By Stephanie Chan
When the fire came, Christian Action Centre for Refugees (CFR) was already at a low point in its 17-year history.
COVID-19 had forced the center—the only place in Hong Kong offering direct, drop-in assistance to refugees and asylum seekers—to curtail many of its services. Its clients were staying home, causing further isolation among a population that already existed on the margins of Hong Kong society.
Then, the morning of Saturday, August 29, 2020, a blaze caused by a malfunctioning AC unit swept through the center’s office on the 16th floor of Chungking Mansions in Tsim Sha Tsui. The rooms where caseworkers counseled trauma victims and distributed clothing, diapers, baby formula and other necessities were now blackened shells. No one was injured, but the entire community was in shock.
Into the breach stepped Rob Farrall, an unassuming Brit who had been volunteering at the center for about a year.
A Midlife Reinvention
For many expats, moving to Hong Kong offers a rare chance for midlife reinvention. It was the same for Farrall when he moved here from London in 2012.
The American bed company where he worked had been acquired, prompting Farrall to take redundancy. At the same time, his wife, Pippa, assumed a Hong Kong-based role for UK grocery chain Tesco. In a welcome role reversal, Farrall became the stay-at-home parent to their two children.
In the summer of 2019, he was introduced to some Christian Action staffers at a going-away party. By that time, the kids were older and needed him less. Farrall promptly signed up to help a few days a week.
He started out slowly, answering phones and helping to find jobs for eligible refugees.
“I Can Help.”
At the emergency meeting following the fire, Farrall recalls, “They were in a huge shock, in a burnt out shell. I said, ‘Look, guys, I can help.’”
Farrall had studied building surveying at university, and had also worked in insurance and for an office furniture company. Gratefully, Christian Action accepted his offer to lead the fundraising and renovation campaign. Together with CA’s head office, Farrall put together a cost estimate—HK$800,000—for the renovations. That goal was quickly surpassed, and the campaign eventually raised HK$2.3 million.
Farrall met with a variety of stakeholders—architects, contractors, donors, management, staff, clients—throughout the rebuild. Jeffrey Andrews, a longtime caseworker for CFR, recalls a sometimes contentious process that could easily have gone off the rails without Farrall’s calming presence.
“Had he not been there, I don’t think we would have had the center today,” Andrews says.
In fact, a few months after the fire, several longtime employees left CFR in a state of discontent. Morale sunk even further.
Rebuilding the team, it was clear, would be as important as rebuilding the center. As interim manager, Farrall helped the staff learn to work together again, improved relations with the head office, and got the center’s programs up and running again.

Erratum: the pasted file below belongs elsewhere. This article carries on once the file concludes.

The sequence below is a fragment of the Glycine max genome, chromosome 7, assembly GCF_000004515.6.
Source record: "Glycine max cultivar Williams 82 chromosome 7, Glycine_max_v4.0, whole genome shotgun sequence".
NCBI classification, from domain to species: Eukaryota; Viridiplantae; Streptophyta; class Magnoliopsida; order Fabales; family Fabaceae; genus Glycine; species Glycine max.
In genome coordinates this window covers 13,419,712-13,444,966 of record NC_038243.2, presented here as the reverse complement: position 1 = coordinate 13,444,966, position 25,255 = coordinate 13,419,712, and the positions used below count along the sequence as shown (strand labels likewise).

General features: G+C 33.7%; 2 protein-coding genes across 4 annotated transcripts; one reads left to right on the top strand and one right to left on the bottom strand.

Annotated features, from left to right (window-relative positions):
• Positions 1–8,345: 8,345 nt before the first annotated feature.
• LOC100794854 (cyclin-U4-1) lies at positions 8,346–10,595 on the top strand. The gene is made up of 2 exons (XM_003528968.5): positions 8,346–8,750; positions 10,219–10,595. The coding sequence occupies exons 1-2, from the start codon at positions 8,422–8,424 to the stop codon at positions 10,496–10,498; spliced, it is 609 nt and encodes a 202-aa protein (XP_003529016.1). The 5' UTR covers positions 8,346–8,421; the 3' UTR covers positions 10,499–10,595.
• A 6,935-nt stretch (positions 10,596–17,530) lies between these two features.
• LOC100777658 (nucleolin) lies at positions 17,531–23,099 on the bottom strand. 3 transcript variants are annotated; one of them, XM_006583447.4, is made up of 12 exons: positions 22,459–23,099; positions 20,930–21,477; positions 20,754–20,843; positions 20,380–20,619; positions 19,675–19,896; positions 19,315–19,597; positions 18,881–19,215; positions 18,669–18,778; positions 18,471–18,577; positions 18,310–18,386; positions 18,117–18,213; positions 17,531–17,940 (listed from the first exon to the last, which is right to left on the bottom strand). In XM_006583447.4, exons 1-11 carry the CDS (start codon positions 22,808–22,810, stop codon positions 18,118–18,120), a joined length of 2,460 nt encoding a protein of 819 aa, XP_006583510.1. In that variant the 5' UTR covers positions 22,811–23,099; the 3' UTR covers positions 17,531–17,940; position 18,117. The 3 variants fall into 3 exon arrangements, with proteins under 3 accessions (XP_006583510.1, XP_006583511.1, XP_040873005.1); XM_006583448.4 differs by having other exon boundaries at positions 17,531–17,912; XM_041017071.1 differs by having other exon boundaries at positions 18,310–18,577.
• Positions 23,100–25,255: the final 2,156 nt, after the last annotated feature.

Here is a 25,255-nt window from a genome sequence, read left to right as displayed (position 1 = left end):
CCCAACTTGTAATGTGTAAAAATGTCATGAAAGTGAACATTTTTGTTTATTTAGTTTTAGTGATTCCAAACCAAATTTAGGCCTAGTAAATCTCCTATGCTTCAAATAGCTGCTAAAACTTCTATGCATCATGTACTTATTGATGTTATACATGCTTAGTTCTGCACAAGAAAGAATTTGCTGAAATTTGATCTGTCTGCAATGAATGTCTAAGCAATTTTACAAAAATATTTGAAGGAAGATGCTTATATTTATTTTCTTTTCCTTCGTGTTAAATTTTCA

With the additional money raised, Christian Action was able to renovate not just the damaged space, but also its other two units in Chungking Mansions.
“The old center before the fire was a bit disparate,” Farrall says, with team members scattered over two floors and three units. The offices had been jury rigged together over 17 years. “We had sticking tape holding up cables…electrical sockets were way overloaded,” he remembers. One room was filled with items donated by well-meaning people over a period of years. “We had to clear out so much that we’d accumulated. No one knew what was in there.”
The contractors started work in January and moved quickly, with the first office completed by Chinese New Year. Farrall struggled at times to communicate with the builders, but with help from Andrews and Cantonese speakers in the CA head office, “We got there.”
A soft opening followed a few months later. Finally, in June 2021 the center—bright and clean, with a fresh new kitchen and flexible spaces for counseling, classes, meals and children’s tutoring—formally reopened.
“You Think You Have Problems.”
In December 2021, Farrall received AmCham Charitable Foundation’s Ira Dan Kaye Community Service Award for “outstanding service to the Hong Kong community.” Introduced in 1986, this annual award recognizes individuals who have performed outstanding service to the Hong Kong community on a voluntary basis. Recipients of the award receive a check for HK$30,000 for a charity of their choice and an engraved silver plate.
The accomplishment caps off a life-changing nine years in Hong Kong. The Farralls, now empty-nesters, will be moving back to the UK in March.
Hearing the stories of asylum seekers who have come to Hong Kong to keep their families safe from persecution, war and violence has left Farrall with a new understanding of the world and his place in it. He hopes to continue working with refugees in the UK and is even contemplating going back to school to earn formal qualifications.
“My wife says I’m now a little bit more relaxed,” he says. “What it teaches you is that you think you have problems—but actually, they’re not really any cause for concern.”